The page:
March 24, 2023
Last week, my team and I spoke with more than 20 local government leaders from around Australia.
The conversations had a recurring theme: there is no vaccine for the systemic disruption COVID continues to have on policy makers around the nation.
Here in Sydney, council leaders are undergoing a paradigm shift.
Only weeks ago, anything above zero cases was considered an unacceptable outcome. Now, we are mentally preparing communities to see cases in the many thousands before Christmas.
In regional centres, cracks are also beginning to show.
Reduced consumption of goods and services in the major cities are leaving farmers with truck loads of unsold produce.
When goods can be sold, they enter a disrupted supply chain; reaching a buyer who no longer wants the goods after they are days or even weeks late.
In tourist areas – despite local demand replacing international dollars for the bulk of 2020 – things are once again strained.
Lockdowns in major cities are preventing seasonal traffic – leading to intense economic conditions for residents in these communities.
However it is not all doom and gloom!
From the conversations we’ve had here at Payble – we see local governments providing much needed relief through three areas of policy optimization:
The effects of COVID-19 have been hard enough; let alone the extra financial implications for ratepayers around the country. We’ve been proud to hear stories of councils like City of Ryde, offering direct rates relief to who who need it most – in their case up to $400.
Many councils, like Sunshine City Council, are also permitting residents to enter into interest free payment arrangements – lowering the immediate stress of an outstanding payment.
It is in the interests of debt collection companies to do whatever it takes to ensure outstanding balances are paid. This can contribute to rising stress and anxiety levels in households already doing it tough. I was pleased to hear of the work being done by Melton City Council who have engaged call centre agents from collection companies to kindly pass on information about how to apply for hardship relief & extensions, rather than enacting any formal recovery efforts.
Much like the growth of buy-now, pay later services in the consumer market, I forecast a similar trend to extend to the way rates are settled in LGAs over the next 3-5 years. Open banking will only catalyze this change & I think more councils should be looking at how they can offer payment plans that reduce the financial burdens in the short term, favouring customer loyalty & satisfaction in the long term.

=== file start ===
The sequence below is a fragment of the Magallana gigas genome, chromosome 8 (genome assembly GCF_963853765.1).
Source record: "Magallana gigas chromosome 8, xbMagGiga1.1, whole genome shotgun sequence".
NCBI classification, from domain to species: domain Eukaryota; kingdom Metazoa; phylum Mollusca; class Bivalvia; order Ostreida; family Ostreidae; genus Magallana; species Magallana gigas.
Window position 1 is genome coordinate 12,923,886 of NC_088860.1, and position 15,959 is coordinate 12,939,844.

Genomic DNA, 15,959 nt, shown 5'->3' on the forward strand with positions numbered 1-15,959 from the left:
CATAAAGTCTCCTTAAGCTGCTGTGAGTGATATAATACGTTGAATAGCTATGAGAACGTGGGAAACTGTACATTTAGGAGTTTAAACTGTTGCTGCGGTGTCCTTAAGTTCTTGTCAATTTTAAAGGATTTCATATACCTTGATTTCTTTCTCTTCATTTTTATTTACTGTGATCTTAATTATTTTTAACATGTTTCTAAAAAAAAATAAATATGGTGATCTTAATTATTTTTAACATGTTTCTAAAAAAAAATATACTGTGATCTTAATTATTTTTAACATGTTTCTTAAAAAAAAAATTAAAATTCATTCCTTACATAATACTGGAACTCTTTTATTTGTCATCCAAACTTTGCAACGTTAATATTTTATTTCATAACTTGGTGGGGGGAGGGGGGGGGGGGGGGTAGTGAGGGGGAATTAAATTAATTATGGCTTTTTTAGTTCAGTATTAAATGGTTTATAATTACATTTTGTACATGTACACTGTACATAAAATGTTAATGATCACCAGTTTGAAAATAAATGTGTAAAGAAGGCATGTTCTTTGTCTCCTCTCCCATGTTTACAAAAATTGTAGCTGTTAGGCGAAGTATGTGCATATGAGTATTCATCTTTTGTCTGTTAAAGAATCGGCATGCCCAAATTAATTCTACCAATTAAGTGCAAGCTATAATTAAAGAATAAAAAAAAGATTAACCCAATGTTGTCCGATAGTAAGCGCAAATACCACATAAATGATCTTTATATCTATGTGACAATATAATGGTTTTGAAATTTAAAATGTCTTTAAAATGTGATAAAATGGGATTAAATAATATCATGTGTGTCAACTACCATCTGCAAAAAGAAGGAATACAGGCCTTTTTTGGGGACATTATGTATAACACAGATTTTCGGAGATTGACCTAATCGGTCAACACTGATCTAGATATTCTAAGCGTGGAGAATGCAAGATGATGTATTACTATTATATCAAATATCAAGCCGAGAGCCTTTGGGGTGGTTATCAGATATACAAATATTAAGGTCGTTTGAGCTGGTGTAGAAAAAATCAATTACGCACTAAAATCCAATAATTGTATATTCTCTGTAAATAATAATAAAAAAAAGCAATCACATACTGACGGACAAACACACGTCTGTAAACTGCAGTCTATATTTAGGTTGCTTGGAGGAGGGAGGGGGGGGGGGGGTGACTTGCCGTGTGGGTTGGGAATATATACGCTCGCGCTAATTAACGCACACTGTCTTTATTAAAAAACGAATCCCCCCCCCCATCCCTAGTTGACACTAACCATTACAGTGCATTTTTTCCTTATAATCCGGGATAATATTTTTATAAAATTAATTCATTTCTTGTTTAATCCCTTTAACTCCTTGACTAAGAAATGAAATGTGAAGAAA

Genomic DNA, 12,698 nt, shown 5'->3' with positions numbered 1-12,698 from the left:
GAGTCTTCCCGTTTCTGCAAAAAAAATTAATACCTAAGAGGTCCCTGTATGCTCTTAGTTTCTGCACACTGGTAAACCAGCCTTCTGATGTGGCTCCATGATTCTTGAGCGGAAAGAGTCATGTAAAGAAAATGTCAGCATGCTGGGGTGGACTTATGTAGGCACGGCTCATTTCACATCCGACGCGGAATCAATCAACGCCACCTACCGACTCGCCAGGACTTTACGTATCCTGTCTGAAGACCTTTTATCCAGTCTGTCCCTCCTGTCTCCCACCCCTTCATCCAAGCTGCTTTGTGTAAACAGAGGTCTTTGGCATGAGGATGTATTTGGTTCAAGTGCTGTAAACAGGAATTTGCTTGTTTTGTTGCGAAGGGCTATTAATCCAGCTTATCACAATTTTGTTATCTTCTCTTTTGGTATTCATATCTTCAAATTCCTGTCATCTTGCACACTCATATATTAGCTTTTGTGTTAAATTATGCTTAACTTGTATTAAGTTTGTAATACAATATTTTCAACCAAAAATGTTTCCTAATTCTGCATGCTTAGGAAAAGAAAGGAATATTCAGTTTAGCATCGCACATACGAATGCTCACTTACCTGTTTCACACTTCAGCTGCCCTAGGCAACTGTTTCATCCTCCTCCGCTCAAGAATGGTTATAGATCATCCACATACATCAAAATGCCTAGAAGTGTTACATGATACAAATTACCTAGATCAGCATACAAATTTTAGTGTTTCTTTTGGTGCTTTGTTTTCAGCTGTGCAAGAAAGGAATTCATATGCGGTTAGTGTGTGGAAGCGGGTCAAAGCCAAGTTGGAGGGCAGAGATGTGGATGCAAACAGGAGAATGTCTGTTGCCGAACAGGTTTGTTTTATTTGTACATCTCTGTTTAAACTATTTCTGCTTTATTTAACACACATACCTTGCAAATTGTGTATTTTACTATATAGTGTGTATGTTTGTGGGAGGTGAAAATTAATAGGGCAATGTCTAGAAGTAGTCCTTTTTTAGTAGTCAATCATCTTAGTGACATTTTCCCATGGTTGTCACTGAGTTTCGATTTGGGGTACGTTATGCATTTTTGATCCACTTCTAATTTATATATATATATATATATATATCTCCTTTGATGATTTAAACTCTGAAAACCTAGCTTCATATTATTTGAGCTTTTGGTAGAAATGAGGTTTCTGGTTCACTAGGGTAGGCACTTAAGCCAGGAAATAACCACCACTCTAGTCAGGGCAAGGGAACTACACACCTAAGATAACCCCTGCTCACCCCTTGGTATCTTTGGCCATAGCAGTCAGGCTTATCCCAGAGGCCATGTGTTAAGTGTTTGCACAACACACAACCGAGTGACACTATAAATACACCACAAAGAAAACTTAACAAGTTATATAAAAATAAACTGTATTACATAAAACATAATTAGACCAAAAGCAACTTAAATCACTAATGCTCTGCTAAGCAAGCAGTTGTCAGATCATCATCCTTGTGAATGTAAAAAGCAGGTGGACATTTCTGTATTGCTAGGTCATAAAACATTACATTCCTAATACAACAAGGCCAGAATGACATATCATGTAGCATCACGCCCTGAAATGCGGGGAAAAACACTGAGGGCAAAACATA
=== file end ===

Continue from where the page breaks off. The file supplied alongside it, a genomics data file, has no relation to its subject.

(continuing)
Even though COVID has presented policy makers with an unprecedented challenge – local government authorities around Australia can remedy the symptoms by using technology to create experiences for ratepayers which are customized at scale to the individual circumstances of each household.
This is why I’ll continue to keep working to bring local governments & their residents together seamlessly through what we’re building here at Payble. If both parties can communicate proactively before rates go into arrears versus retrospectively under the status quo – we’ll see collections & customer satisfaction improve to make unpaid bills a thing of the past!
Look out for my next issue of Ex Gratia next month!
The Victorian Minister for Local Government, Shaun Leane, has introduced legislation into Parliament to help define ratepayer financial hardship policies for councils. “We know that many Victorians are doing it tough and that’s why we are working to reform the rating system,” said Minister Leane.
We're proud to feature an insightful foreword from Dominic Natoli, Head of Local Government at Commonwealth Bank, as we reached out to over 200 local government leaders in order to uncover how COVID has impacted local communities, and the measures LGA leadership undertook to adapt to these effects.